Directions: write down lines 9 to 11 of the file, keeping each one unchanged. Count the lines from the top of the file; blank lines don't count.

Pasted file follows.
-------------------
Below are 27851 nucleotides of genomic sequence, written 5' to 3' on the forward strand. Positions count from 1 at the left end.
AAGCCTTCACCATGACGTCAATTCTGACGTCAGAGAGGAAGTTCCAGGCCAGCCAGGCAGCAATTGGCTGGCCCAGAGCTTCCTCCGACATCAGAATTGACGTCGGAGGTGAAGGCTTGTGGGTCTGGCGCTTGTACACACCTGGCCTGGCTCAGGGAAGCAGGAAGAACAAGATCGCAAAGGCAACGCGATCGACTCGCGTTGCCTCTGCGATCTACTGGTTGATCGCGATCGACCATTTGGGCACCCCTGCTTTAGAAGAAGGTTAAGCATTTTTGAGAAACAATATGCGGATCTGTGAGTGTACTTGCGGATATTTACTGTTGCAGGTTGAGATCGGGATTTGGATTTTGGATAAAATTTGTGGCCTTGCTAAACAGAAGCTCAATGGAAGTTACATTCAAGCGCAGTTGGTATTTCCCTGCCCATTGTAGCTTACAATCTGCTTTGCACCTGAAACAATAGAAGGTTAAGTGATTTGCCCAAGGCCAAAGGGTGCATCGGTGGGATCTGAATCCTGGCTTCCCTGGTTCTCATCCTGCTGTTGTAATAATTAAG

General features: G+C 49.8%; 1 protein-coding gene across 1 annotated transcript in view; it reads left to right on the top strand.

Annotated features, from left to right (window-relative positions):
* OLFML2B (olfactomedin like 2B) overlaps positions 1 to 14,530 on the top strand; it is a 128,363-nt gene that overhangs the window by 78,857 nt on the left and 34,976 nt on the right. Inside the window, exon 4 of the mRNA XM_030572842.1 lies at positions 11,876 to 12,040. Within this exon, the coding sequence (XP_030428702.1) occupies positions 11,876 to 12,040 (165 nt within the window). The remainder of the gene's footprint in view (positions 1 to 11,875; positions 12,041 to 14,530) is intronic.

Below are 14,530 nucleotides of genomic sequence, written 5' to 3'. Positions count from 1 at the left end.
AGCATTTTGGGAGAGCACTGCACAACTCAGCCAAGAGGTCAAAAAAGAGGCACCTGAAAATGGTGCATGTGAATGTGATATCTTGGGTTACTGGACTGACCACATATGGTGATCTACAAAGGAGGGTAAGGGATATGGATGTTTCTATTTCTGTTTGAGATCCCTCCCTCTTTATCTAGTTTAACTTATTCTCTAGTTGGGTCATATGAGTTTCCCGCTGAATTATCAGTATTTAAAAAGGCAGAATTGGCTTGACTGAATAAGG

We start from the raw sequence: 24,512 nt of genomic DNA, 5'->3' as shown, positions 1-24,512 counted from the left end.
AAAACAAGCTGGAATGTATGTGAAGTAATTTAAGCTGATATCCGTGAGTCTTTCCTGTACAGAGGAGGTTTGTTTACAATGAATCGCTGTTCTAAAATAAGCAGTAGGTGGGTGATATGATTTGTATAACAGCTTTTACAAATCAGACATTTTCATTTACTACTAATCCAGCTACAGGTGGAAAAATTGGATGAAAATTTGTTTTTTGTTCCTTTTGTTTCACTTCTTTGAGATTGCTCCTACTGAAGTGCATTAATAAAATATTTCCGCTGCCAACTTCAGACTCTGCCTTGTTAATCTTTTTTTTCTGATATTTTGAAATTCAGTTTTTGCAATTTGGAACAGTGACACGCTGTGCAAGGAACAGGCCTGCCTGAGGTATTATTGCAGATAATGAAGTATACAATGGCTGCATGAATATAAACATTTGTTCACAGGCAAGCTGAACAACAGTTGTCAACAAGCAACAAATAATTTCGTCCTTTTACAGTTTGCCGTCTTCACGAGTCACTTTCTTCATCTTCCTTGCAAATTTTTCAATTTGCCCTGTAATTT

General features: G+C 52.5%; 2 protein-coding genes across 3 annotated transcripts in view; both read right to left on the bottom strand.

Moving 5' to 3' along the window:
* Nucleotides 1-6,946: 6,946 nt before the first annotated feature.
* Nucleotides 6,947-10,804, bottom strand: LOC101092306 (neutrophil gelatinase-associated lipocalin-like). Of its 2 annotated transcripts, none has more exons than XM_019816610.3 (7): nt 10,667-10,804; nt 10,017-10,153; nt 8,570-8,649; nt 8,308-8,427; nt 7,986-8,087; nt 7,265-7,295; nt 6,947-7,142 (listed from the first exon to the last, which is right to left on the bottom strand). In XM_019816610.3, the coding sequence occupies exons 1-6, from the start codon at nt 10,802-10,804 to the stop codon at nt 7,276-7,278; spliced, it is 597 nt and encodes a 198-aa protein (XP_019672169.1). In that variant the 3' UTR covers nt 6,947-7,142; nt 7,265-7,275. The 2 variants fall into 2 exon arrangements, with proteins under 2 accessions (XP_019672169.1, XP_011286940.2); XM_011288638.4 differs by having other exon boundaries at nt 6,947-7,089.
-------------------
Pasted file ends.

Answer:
AAAACAAGCTGGAATGTATGTGAAGTAATTTAAGCTGATATCCGTGAGTCTTTCCTGTACAGAGGAGGTTTGTTTACAATGAATCGCTGTTCTAAAATAAGCAGTAGGTGGGTGATATGATTTGTATAACAGCTTTTACAAATCAGACATTTTCATTTACTACTAATCCAGCTACAGGTGGAAAAATTGGATGAAAATTTGTTTTTTGTTCCTTTTGTTTCACTTCTTTGAGATTGCTCCTACTGAAGTGCATTAATAAAATATTTCCGCTGCCAACTTCAGACTCTGCCTTGTTAATCTTTTTTTTCTGATATTTTGAAATTCAGTTTTTGCAATTTGGAACAGTGACACGCTGTGCAAGGAACAGGCCTGCCTGAGGTATTATTGCAGATAATGAAGTATACAATGGCTGCATGAATATAAACATTTGTTCACAGGCAAGCTGAACAACAGTTGTCAACAAGCAACAAATAATTTCGTCCTTTTACAGTTTGCCGTCTTCACGAGTCACTTTCTTCATCTTCCTTGCAAATTTTTCAATTTGCCCTGTAATTT

General features: G+C 52.5%; 2 protein-coding genes across 3 annotated transcripts in view; both read right to left on the bottom strand.

Moving 5' to 3' along the window: